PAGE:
if i had to w*rk with today’s “utes” on a regular basis, it would be a race between liver failure and acute alcohol poisoning as to what the cause of death was.

    redc1c4 (abd49e)

  60. You live with 25 out of 100 points of privilege.

    So… does this mean I’m eligible for affirmative action?

    There’s one every man would check off, and probably no woman: ✓ I have never felt unsafe because of my gender.

    Seriously? Do you never go out in public?

    Rob Crawford (45d991)

  61. I’m a straight, white, heterosexual male. I was born in 1961, and have been supported most of my adult life by there fact that my Grandfather was smart enough to get the hell out of the stock market in September of 1929. Both of my parents were college graduates, and my Father had a PhD. I have no college loan debts. If I’m not Privileged, at least by the definition used by the Western Intellectual Twits who are so goddamned fond of throwing the term around, nobody is.

    I scored 32. Mostly, I suspect, because I have been the only member of my ethnicity in a room, I have been taunted for my (hetero)sexuality, I have been subjected to the kind of bigotry that Leftist Twits don’t believe happens to WASPS.

    Hell, anybody who lives in the United States and has a stable enough life to have a mailing address for more than six months at a time, lives in unimaginable luxury compared to, say any of the Crowned Heads of Europe circa 1300.

    We are privileged. Rather than indulge in self-flagellation over it, we should be trying to encourage other peoples to walk the path that we did, which made us so rich; industrialization, scientific farming, and recognizing the Right to Property.

    My hope for the 21st Century is that Juan, and Chang, and M’boto see through the white nitwits who want them to turn their backs on Capitalism, Industrialism, the Green Revolution (look it up; the Greenies HATE it), and all the other paths out of poverty, and boot them to the side of the road on their way to prosperity.

    C. S. P. Schofield (e8b801)

  62. 28

    I guess growing up white and lower middle class in predominantly hispanic south Texas finally got me something.

    BradnSA (9104fd)

  63. I scored 36. Stop picking on me you haters.

    Seriously, I scored low because I grew up pretty much like everybody else. However, I’m a lot older than the intended audience of this this stupid poll.

    Ag80 (eb6ffa)

  64. Speaking of white privilege, in just over a month one of the very same C-47s that flew over the beach on D-Day will be repeating the deed to celebrate the 70th anniversary.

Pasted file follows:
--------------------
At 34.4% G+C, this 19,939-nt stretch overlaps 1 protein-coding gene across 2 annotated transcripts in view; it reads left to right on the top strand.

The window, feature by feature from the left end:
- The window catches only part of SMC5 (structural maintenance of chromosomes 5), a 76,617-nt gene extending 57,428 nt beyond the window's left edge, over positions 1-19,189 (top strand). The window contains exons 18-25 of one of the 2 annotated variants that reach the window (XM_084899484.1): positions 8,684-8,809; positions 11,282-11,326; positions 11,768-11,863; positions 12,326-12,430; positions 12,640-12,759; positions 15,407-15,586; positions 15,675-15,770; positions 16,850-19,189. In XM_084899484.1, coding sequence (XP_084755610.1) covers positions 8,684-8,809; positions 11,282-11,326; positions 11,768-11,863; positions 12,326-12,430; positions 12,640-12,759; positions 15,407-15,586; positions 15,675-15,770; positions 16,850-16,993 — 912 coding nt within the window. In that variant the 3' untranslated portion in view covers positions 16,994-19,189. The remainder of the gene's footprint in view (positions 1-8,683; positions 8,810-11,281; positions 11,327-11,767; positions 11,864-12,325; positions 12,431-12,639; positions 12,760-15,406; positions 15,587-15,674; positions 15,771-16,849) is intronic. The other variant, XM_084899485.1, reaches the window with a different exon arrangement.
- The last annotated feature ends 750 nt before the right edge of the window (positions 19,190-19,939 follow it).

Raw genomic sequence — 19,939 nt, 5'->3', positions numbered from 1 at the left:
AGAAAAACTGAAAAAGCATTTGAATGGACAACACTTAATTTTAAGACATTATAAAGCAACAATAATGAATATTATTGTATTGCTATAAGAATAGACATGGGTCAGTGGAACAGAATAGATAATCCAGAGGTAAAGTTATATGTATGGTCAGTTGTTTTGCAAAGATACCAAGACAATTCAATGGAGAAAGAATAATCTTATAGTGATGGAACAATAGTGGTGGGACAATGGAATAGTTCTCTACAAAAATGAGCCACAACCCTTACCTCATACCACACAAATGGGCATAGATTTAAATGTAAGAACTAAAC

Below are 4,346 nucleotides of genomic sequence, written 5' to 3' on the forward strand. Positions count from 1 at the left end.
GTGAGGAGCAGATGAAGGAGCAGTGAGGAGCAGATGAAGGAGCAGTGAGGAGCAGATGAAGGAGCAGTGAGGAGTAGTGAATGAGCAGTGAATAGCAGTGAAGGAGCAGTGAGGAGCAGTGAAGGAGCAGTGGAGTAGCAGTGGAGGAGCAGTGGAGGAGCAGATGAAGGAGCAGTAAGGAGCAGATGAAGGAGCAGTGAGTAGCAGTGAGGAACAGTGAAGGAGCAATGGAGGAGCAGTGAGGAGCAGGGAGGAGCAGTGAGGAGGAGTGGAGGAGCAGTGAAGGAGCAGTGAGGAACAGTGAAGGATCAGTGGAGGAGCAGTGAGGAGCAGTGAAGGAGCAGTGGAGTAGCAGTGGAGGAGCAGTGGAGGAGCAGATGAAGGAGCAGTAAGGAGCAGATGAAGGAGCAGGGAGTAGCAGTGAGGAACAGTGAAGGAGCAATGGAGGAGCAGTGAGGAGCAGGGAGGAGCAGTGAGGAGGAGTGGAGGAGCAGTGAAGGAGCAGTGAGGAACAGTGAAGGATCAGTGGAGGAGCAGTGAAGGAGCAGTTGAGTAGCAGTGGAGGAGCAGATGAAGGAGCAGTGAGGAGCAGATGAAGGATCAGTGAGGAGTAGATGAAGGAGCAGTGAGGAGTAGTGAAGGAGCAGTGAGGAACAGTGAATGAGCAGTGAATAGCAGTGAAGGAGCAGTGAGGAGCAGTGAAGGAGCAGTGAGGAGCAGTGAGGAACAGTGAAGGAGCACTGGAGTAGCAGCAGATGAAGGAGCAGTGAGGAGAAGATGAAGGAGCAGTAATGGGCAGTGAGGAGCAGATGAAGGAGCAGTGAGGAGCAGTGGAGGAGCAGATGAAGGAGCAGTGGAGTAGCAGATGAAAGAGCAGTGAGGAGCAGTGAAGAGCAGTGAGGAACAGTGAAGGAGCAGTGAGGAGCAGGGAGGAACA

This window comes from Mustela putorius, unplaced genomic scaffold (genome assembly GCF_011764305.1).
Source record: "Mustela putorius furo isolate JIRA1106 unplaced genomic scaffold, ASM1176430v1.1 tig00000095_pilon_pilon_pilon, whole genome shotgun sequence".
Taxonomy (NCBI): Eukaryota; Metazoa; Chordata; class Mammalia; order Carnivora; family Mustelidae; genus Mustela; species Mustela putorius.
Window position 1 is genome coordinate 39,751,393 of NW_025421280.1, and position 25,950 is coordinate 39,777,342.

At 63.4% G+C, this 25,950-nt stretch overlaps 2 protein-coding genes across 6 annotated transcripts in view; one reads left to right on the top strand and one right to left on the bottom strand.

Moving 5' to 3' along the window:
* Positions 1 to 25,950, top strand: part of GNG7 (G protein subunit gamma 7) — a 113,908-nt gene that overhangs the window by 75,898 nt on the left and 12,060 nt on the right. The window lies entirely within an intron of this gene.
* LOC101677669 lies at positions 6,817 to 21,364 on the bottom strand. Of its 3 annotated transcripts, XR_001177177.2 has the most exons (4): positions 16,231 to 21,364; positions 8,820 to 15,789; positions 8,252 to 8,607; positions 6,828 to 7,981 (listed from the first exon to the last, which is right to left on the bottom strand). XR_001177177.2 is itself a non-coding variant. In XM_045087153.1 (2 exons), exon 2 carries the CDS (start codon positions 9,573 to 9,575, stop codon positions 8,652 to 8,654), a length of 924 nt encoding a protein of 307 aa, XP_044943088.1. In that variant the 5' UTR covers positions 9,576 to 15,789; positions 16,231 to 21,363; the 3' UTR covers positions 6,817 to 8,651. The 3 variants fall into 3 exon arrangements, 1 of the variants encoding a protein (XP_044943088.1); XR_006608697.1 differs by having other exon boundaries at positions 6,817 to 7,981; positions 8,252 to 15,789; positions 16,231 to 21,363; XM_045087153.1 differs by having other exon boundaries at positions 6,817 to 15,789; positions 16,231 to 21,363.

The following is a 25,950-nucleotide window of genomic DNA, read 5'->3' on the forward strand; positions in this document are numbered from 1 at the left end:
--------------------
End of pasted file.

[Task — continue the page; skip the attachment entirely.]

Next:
The first time she carried elements of the 2nd Battalion 508th PIR, piloted by 1st Lt. James R. Hamilton, co-piloted by 2nd Lt. Ernest R Scott. Her radio operator was SGT Aaron M. Womack Jr. and her crew chief was Sgt. Henry H. Gardner.

    Steve57 (525198)

  65. Sadly the USS Satterlee will not be taking part as she is no longer with us.

    The Rangers remember her, though.

    http://darbysrangers.tripod.com/id110.htm

    The German’s reeled but seemed to recover and rained down a heavy fire of machine guns and potato-masher grenades on the troops. The Rangers faced a dim future at best.

    Lt. Col James E. Rudder C.O. of the Provisional Ranger Force called on assistance from the Satterlee. The Satterlee drew just over 17 feet of water; and coming as close as possible to the action; the Commanding officer placed the Destroyer in harms way short of 1/2 mile from shore…running back and forth parallel to the shore-line and laying down decisive gunfire in support of the Rangers; the 274 man Destroyer gave impressive performance.

    The Satterlee defied every rule of safe naval operation during this combat to support the 2nd. Ranger Battlion and the mission.

    The Destroyer laid in volley after volley and turned and made more parallel passes until Rudder spoke into his radio again; “Very Nice Shooting!…Don’t Go Away.”

    Blackfive wrote about her helmsman a while back.

    If you have studied D-Day, then odds are you have heard about the captain of DD-626, the Satterlee, who said that if beaching his destroyer was what was needed to help the Rangers he would. He ordered his ship into dangerous waters, filled with rock and sand, and provided point-blank fire support to the Rangers. That man above is the person who carried out those orders: John T. Siewert, helmsman of the Satterlee. The captain ordered, and he took her in. He ended up doing so many times over the next few days to so that precise fire could be laid where needed. – See more at: http://www.blackfive.net/main/2013/06/pointe-du-hoc.html#sthash.ngRivbwW.dpuf